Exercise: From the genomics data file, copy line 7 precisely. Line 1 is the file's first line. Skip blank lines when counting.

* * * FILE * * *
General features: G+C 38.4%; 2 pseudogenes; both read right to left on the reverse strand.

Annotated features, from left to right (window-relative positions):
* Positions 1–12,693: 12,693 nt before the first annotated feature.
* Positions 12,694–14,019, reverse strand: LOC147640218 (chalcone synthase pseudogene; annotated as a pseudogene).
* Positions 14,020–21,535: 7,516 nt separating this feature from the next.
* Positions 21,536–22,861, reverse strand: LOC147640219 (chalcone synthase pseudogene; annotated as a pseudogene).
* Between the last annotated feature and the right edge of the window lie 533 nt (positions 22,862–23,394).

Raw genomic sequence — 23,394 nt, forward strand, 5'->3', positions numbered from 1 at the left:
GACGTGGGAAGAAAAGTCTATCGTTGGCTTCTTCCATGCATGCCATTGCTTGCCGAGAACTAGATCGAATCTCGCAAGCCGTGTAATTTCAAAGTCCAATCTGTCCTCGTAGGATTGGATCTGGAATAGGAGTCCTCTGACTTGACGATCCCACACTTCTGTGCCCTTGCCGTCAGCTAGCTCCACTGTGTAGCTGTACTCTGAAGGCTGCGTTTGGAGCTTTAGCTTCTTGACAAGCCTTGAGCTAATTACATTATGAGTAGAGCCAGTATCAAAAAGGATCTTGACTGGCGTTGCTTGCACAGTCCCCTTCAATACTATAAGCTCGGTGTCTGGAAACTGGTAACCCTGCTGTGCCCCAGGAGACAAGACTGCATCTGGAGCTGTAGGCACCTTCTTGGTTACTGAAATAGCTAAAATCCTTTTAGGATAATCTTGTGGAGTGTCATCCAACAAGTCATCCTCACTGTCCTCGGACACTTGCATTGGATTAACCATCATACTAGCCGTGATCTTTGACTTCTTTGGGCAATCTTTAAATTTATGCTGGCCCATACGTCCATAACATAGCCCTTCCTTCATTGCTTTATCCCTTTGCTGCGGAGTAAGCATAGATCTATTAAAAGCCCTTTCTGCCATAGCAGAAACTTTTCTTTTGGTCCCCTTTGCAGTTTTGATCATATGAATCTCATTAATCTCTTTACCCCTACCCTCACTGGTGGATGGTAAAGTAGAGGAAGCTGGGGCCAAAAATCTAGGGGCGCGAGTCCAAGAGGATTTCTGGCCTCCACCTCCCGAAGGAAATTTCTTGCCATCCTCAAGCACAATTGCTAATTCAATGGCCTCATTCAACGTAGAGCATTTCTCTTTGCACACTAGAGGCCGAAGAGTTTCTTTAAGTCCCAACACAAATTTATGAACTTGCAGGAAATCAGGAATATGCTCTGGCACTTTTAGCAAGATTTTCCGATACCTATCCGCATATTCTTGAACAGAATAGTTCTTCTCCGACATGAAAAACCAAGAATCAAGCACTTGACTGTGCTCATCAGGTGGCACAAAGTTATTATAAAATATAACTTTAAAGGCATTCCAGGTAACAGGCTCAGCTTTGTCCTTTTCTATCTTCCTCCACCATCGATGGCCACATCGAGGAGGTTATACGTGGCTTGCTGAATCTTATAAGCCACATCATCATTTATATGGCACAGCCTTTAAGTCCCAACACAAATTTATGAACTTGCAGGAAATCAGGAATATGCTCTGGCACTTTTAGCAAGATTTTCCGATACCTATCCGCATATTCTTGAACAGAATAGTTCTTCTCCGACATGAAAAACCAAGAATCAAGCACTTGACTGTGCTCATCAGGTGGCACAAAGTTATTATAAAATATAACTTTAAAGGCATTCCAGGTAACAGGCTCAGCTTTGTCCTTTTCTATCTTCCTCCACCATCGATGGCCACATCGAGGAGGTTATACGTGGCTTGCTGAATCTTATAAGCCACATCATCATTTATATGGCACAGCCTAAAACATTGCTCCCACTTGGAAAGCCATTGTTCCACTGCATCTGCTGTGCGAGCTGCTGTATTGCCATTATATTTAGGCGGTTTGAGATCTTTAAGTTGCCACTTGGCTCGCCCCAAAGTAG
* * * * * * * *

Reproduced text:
* Between the last annotated feature and the right edge of the window lie 533 nt (positions 22,862–23,394).